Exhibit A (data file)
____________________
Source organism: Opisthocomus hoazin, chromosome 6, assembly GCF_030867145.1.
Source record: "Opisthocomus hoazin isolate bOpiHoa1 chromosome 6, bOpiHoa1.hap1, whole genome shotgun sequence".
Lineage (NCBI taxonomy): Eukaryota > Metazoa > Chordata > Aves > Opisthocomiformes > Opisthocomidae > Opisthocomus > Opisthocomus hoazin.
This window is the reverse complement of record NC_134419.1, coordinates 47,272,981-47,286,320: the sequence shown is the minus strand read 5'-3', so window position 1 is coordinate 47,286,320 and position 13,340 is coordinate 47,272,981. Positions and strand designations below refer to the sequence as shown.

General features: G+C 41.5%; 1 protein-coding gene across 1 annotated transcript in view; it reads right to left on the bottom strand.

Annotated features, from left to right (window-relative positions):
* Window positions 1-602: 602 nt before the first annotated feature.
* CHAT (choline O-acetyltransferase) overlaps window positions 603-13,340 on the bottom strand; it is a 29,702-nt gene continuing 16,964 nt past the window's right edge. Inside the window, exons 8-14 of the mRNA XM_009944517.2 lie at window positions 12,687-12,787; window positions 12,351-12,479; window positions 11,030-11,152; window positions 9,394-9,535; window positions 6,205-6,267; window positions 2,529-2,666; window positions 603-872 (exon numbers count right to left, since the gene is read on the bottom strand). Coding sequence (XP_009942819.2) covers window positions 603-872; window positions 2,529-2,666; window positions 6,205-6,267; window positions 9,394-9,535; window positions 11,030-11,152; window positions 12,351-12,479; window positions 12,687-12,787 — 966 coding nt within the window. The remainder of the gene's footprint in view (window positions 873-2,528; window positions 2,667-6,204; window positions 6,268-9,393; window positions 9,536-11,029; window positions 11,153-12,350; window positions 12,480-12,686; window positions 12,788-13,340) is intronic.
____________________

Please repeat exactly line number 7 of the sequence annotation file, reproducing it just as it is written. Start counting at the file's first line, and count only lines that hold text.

* Window positions 1-602: 602 nt before the first annotated feature.